Somewhere in Japan

Dispatch № 76: Truncated

It had been a beautiful, mature zelkova tree. It had a high canopy that spread beautifully over one corner of the park like an immense, lush green parasol. It provided habitat, shelter, and shade, and the pleasing noise of its thousands of leaves whispering together in the breeze saturated the air.

That is, until its patulous limbs were unceremoniously eliminated.

Last year, a tree-cutting crew from the city showed up and started work. For a few days I thought they were going to remove the tree entirely, along with two neighboring, similarly lovely trees.

Fortunately, they did not, though what they did do was scarcely better, amputating every branch and leaving the trees to start over as sorrowful, fifteen-meter stumps.

Now, nearly a year later, they are fringed with sad tufts of leaves on tiny new branches.

What is the point of allowing trees to mature beautifully over decades only to cut them back so violently? So contemptuously?

The presence of trees is a gift, in the city especially so, but clearly not everyone sees it that way. Some seem to take them as a burden, something loathsome better pruned mercilessly than cared for with any amount of sincere concern.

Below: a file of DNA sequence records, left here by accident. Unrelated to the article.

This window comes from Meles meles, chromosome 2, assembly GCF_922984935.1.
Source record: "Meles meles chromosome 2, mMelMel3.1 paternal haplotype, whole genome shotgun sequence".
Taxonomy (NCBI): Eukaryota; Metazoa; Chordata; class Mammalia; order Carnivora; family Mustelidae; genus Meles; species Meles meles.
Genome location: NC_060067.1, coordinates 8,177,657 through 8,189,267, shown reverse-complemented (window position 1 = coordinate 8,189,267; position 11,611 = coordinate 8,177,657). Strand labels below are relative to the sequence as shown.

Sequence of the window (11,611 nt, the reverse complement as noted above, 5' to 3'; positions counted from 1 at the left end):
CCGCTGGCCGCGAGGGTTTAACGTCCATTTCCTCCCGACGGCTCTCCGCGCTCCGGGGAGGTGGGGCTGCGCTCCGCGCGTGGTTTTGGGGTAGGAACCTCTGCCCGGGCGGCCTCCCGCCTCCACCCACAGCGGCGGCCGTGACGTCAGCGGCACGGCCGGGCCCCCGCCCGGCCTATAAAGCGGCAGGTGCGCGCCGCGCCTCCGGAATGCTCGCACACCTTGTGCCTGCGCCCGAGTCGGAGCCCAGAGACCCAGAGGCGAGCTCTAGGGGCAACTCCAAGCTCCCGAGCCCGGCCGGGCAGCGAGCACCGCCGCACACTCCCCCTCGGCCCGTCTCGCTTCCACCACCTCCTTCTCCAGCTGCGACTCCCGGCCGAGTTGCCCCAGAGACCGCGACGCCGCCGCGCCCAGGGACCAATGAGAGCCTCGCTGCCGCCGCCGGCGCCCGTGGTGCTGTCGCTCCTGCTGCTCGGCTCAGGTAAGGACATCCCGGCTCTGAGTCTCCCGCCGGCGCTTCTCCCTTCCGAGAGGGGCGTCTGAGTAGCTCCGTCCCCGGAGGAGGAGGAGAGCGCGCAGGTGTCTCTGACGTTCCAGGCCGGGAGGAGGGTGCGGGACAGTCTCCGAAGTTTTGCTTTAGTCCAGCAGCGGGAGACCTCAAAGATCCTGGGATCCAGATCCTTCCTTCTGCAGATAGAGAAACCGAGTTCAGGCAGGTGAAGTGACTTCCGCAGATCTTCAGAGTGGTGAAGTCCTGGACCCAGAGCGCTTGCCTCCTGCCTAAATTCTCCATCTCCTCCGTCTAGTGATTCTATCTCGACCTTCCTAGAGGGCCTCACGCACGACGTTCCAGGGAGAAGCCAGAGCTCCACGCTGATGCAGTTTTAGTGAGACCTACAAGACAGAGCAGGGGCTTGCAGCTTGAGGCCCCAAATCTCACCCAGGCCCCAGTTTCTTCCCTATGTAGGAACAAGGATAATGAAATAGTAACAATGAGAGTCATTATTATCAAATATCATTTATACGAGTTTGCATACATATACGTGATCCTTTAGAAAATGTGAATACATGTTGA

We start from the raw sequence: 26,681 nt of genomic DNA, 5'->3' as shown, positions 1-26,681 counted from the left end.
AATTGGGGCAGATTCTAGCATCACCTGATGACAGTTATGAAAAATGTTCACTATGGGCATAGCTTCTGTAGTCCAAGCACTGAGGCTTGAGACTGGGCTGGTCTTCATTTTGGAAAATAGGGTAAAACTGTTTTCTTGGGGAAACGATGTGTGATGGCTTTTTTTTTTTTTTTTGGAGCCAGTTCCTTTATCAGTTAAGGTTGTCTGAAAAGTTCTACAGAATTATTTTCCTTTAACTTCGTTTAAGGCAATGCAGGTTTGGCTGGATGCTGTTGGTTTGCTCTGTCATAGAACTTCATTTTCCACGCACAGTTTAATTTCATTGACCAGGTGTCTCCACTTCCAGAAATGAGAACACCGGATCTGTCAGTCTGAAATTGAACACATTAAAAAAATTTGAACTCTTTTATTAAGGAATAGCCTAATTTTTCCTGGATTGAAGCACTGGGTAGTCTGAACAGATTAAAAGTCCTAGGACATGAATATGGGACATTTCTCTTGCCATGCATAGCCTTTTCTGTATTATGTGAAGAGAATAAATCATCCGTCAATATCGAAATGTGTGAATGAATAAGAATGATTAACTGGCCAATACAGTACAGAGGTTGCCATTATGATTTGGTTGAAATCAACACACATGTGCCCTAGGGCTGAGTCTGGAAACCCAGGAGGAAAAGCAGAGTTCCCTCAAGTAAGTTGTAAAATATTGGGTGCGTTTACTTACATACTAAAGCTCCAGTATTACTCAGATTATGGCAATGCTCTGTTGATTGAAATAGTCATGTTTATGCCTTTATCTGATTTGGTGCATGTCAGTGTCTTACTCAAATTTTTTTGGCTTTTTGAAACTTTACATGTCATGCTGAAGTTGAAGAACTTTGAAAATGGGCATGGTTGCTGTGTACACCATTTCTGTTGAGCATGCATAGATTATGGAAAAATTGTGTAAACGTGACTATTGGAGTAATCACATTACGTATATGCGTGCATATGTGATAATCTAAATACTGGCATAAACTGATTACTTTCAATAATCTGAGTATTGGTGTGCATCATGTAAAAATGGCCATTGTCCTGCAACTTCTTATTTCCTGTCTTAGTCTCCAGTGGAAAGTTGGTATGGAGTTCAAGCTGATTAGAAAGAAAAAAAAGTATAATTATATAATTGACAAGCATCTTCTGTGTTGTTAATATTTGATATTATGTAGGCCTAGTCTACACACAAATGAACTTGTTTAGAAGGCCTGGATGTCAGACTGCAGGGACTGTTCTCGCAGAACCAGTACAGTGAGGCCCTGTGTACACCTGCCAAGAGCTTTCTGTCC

I used to spend hours reading and writing on a bench under those trees. It was such a pleasant place to be, and in the summer it was notably cooler in that deep shade than in the direct sun nearby. This, in addition to all the other joys of sitting under the boughs of a wonderfully large tree. Even just staring up into the branches was a joy, watching the sky sparkle through shifting gaps in the foliage.

Now the sun finds no impediment, no barrier to keep it from that corner of the park. The draw of that place has been replaced with a sad bitterness that rises every time I see those great, heavy trunks now topped with what little new growth the trees managed in the last year.

And I know that, ten years on, they may look a bit more like their old selves again, with shade being cast in a slightly larger radius from the trunk with every passing summer. But it seems so much easier, so much more compassionate and benevolent, to simply accommodate a mature tree’s calm presence than to disdainfully penalize it for existing, abusing a great and beautiful organism for no good reason, to the benefit of absolutely no one.

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Picture of David R Munson

David R Munson

Photographer, essayist, wanderer, weirdo. Everything is interesting if you give it an honest chance to be.

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